HOUSTON - Air quality has been poor over the last few days. Surprisingly, the pollutants - sulfur dioxide and carbon dioxide - aren't severe irritants in themselves. It's what is born from their existence that is dangerous. Throughout the day, sunshine bombards the pollution, breaking it apart on an atomic level, leading to free radicals.
HOUSTON-KHOU 11 News Meteorologist Brooks Garner went to the National Weather Service office in League City to talk to the folks who track seasonal patterns, plus he got an inside preview on the upcoming hurricane season. In Galveston County, gulf breezes blow toward Houston, spreading heat and humidity and it seems, for now, our extended spring may be over.
9:45PM - Temps are firmly below freezing so any wet roads from meltwater today are actively re-freezing. Black ice will be an issue in spots thru midmorning. Next at 10pm on KHOU 11, I'll show you when it warms up, plus a forecast issue for Friday AM. https://t.co/rGXVfOKFK7
After the coldest night in nearly a quarter century, life reemerges from natures unrelenting, icy grip under a warm, Texas sun. Such is life at 29° N. Tonight this anole will face a new challenge — a new freeze. #Houstonhttps://t.co/bVIALWr4ee
Muck Rack makes it simple to find people, tweets, or articles that mention any name, keyword, company, hashtag etc. We've compiled this guide to help you make the most of your search.
Selecting a term
Start searching tweets, articles from media outlets, articles mentioned in tweets, journalists'
names, titles and bios with some suggested searches:
Companies or Topics (e.g. iPhone, Microsoft)
Phrases (e.g. "cloud computing") — use quotes to keep the terms together
Twitter handles (e.g. @username) — returns those who have mentioned or replied to
Names (e.g. "David Pogue")
Hashtags (e.g. #sxsw, #london2012)
Bio details (e.g. vegan, Olympics, father)
Muck Rack's Advanced Search allows for many boolean operators.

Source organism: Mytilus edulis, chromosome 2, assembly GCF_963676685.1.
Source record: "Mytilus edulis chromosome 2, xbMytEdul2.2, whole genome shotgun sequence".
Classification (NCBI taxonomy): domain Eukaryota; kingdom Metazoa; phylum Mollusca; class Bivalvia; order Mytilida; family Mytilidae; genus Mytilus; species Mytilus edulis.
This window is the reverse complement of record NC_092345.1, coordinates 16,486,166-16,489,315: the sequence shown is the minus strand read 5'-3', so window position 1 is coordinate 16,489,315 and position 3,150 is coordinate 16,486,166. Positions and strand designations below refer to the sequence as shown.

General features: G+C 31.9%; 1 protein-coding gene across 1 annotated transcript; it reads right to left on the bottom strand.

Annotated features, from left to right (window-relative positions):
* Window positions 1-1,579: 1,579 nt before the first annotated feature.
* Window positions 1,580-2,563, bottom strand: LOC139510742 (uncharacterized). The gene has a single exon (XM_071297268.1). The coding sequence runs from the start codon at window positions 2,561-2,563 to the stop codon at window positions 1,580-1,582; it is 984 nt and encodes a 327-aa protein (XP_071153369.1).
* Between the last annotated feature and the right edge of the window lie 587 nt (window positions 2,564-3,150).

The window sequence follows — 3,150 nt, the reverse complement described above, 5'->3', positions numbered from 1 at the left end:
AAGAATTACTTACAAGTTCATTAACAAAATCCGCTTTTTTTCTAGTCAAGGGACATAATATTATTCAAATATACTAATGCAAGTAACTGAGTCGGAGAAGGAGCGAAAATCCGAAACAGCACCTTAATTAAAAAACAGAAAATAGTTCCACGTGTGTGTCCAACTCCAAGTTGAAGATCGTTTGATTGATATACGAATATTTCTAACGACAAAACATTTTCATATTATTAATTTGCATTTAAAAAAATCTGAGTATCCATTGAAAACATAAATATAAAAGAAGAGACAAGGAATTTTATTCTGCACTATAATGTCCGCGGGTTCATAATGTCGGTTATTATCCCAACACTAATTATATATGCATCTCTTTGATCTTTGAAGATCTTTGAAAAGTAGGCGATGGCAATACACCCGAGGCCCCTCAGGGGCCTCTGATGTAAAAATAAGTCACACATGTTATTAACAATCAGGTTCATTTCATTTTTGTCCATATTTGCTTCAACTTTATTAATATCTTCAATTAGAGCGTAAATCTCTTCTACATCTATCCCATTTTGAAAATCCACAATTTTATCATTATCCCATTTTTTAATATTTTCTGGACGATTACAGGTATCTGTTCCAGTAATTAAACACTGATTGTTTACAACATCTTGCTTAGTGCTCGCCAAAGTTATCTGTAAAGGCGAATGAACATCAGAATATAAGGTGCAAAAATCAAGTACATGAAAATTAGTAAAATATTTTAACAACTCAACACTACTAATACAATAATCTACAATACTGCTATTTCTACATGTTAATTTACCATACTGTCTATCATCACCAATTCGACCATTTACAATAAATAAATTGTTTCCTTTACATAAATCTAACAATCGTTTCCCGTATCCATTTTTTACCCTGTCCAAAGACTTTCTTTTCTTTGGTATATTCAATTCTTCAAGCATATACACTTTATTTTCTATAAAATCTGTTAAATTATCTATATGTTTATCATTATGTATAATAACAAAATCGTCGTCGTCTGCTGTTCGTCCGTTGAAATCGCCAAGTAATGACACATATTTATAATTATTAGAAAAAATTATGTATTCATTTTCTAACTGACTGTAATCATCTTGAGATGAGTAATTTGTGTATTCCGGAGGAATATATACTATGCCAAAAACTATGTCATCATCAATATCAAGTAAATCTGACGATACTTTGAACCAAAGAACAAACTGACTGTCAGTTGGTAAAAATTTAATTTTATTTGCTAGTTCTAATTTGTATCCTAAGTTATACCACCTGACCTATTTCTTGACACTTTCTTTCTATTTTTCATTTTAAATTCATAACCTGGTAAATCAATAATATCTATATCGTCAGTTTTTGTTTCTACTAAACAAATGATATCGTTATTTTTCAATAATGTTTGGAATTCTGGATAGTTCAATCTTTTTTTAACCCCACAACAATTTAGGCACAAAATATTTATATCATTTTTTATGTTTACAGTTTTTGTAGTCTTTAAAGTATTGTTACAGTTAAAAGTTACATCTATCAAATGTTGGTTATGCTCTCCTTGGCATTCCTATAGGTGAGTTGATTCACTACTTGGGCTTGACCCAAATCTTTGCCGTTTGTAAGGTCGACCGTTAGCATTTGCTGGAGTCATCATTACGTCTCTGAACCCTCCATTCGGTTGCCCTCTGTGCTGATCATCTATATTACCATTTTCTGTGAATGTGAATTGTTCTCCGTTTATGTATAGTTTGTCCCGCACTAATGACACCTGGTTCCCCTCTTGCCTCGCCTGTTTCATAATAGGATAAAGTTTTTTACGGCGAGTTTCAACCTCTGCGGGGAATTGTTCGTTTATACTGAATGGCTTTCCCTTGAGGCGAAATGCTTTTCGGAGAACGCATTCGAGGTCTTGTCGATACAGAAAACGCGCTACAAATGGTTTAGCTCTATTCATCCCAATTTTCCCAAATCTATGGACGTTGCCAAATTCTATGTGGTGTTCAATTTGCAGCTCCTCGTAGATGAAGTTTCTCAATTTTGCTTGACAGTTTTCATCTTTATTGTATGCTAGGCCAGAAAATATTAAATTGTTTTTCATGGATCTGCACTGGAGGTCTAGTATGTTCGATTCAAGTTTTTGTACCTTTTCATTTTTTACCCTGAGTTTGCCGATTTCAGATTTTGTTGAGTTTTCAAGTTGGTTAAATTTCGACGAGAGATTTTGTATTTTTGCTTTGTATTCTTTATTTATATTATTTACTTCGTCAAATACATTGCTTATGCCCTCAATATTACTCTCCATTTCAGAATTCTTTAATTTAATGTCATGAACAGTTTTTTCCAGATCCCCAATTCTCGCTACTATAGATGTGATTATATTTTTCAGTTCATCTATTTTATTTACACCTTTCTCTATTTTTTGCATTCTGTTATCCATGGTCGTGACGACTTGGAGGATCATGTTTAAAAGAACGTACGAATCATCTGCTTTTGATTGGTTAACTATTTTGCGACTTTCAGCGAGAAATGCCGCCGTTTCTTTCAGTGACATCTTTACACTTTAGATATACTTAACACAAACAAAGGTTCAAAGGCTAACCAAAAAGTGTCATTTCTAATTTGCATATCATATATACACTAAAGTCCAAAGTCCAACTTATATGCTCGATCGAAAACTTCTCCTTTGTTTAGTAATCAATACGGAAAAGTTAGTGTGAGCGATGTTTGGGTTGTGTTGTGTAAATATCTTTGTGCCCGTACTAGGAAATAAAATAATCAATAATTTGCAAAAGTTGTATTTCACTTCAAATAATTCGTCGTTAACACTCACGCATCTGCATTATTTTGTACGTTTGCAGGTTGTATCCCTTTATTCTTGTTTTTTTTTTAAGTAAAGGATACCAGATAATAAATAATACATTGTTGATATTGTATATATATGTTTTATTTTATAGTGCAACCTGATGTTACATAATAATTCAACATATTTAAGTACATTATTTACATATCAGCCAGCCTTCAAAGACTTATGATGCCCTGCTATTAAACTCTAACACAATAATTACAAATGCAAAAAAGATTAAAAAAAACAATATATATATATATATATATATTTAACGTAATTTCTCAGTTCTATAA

Find results that mention multiple specified terms, use AND or
+. For example, ensure each result contains both Elon Musk and Mark Zuckerberg by
searching Musk AND Zuckerberg or Musk + Zuckerberg.
Use the operators OR or , to broaden your search when you'd like either of
multiple terms to appear in results. (This is the default behavior of our search when no operators
are used). For example, results will contain either cake or cookie by searching cake OR cookie or cake,cookie
Use NOT or - to subtract results from your search. For
example, searching Disney will yield results about the Walt Disney Company as well as Walt Disney
World Resort. To exclude mentions of Disney World, search for Disney -World or Disney
When using one of these operators with a phrase, enclose it in quotation marks. For example, you can
find results about smartphones excluding Apple's iPhone 4S by searching smartphone -"iPhone
Exact case matching or punctuation
If you're searching for a brand name or keyword that relies on specific punctuation marks or capitalization, you can
find results that match your exact query by adding matchcase: before the keyword you're searching for, like matchcase:E*TRADE .
Use parentheses to separate multiple
boolean phrases. For example, to find journalists talking about having fun in Disney World or
Disneyland, search for ("disney world" OR disneyland) AND fun.
An asterisk can be used to search for any variation of a root word truncated by the asterisk. For example, searching for admin* will return results for administrator, administration, administer, administered, etc.
A near operator is an AND operator where you can control the distance between the words. You can vary the distance the near operation uses by adding a forward slash and number (between 0-99) such as strawberries NEAR/10 "whipped cream", which means the strawberries must exist within 10 words of "whipped cream".